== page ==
What type of water to use in fountains
Decorative fountains are some of the most beautiful features a home can have. The only problem with fountains would be the upkeep of making sure that limescale buildup doesn’t get out of hand on the surfaces and pump hardware. One of the main reasons buildup occurs would be the water used in the fountain. Truthfully, It’s a lot easier to use standard tap water for fountains since most are filled by using a garden hose connected to a spigot.
Yes, using tap water for a fountain is very convenient, but as mentioned above, the fountain will succumb to limescale build-up. This occurs because tap water has a high amount of minerals such as calcium and magnesium. When water evaporates from a fountain, those same minerals will leave deposits, and over time they form limescale on all surfaces as well as the internal plumbing and pump parts of the fountain. Cleaning limescale off fountains is very time-consuming and of course, there might be a cost associated with repairing or replacing pump components.
One of the best ways to combat limescale buildup on fountains would be to use soft water. The reason why this type of water is the best for fountains is that water goes through a chemisorption process before it can be considered soft.
Municipal and well water has high levels of calcium and magnesium. Minerals are picked up along the way from the groundwater sources such as an aquifer. These minerals are harmless to humans but can become a problem for water fixtures, all thanks to limescale.
A water softener is usually comprised of a resin tank or some may call it a mineral tank. This tank is filled with millions of little resin beads that carry a negative ion charge. Remember the fancy word we used earlier, “a chemisorption process?” This is where that process takes place. Unconditioned water that contains a high mineral content is positively charged. As it comes into contact with the negative ion charged resin beads, the minerals will exchange places with the salt that was attached to the resin. This ion exchange allows the resin to capture and hold on to calcium and magnesium and prevents it from going any further. The water coming out of the tank is devoid of those minerals and is now considered soft.
Now that you know what makes soft water better than traditional tap or well water, let’s move forward in discussing how this type of water is superior to tap. The problem with wanting to have soft water in your fountain is getting it there. If you’re lucky and have a water softener installed in your home, you can simply use it to fill your fountain.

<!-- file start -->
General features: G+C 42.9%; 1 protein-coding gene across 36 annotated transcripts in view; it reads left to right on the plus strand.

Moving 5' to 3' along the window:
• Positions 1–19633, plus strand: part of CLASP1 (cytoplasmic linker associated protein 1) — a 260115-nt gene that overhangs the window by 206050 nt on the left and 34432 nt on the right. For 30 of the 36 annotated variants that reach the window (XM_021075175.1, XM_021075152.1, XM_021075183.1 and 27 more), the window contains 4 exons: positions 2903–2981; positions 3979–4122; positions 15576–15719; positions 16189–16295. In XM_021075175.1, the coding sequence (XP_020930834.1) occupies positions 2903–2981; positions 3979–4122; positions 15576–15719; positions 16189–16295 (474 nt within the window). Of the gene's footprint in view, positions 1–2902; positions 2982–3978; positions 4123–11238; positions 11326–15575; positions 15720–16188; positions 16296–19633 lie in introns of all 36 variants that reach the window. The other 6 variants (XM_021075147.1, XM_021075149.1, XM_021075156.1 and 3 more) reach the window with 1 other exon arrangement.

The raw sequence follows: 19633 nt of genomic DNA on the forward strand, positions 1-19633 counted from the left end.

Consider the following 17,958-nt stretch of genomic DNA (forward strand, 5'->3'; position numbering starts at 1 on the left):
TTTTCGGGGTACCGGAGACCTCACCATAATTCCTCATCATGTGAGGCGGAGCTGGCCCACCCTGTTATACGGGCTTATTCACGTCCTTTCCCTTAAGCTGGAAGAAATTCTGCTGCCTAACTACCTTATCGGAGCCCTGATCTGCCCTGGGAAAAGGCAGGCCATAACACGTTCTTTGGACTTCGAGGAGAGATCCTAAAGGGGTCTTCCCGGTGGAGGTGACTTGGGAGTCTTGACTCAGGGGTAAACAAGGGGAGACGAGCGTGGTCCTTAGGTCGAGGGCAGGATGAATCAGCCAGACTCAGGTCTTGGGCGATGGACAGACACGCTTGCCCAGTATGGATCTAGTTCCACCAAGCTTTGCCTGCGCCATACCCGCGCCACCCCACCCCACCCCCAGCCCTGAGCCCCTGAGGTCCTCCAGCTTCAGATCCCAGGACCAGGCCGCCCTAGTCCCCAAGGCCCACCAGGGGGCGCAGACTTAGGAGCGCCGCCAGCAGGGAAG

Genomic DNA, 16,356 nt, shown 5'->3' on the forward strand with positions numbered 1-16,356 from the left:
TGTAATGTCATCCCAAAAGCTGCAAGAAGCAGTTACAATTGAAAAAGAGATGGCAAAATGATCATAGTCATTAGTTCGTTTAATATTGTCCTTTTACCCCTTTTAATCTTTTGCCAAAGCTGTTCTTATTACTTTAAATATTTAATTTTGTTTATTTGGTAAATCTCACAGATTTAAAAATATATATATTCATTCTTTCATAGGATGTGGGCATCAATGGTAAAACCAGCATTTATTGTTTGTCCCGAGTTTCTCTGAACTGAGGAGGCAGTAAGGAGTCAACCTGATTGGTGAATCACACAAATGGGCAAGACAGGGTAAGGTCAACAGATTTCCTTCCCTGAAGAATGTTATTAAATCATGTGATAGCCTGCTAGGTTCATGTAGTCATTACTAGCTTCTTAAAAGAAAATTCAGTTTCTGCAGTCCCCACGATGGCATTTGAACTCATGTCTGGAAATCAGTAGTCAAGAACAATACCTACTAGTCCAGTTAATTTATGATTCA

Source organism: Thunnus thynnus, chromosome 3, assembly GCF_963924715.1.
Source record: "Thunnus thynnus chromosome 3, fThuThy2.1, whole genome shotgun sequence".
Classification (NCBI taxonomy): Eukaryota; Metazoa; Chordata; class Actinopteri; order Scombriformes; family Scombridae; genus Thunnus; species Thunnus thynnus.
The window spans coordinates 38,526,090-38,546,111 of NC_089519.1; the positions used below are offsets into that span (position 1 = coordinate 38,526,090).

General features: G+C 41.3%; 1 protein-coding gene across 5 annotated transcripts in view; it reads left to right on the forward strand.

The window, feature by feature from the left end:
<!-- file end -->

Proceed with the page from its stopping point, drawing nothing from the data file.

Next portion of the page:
But what if your whole house water softener isn’t plumbed to allow you to fill up the fountain? Well, you’ve got two choices, the first one is to pay someone to make the necessary plumbing changes to allow you to directly fill your fountain with soft water. That process could be fairly expensive and time-consuming. The second choice would be to acquire a PRO+Aqua Portable RV Water Softener.
The portable softener can be connected to any water spigot that is relatively near the fountain. Simply connect the included ¾” garden hose to a water source than to the softener, connect a standard garden hose to the OUT port, and use it to fill up the tank. The water coming out of the softener will be devoid of any calcium and magnesium, the very minerals that cause problematic build-up with fountains.
By simply using the portable water softener, you’re able to quickly replenish the water that has evaporated from the fountain and keep limescale at bay. Once you’re done with the water softener for the fountain, you can use it the next time you go camping with your RV. Another use for the portable water softener is for auto detailing and many professionals use it for carpet cleaning.
So to prevent any limescale issues with your decorative fountain, make sure to only use soft water produced by a portable water softener. Not only will it prevent limescale buildup on your fountain, but you can use the softener for so many other things such as camping, washing cars, cleaning, etc.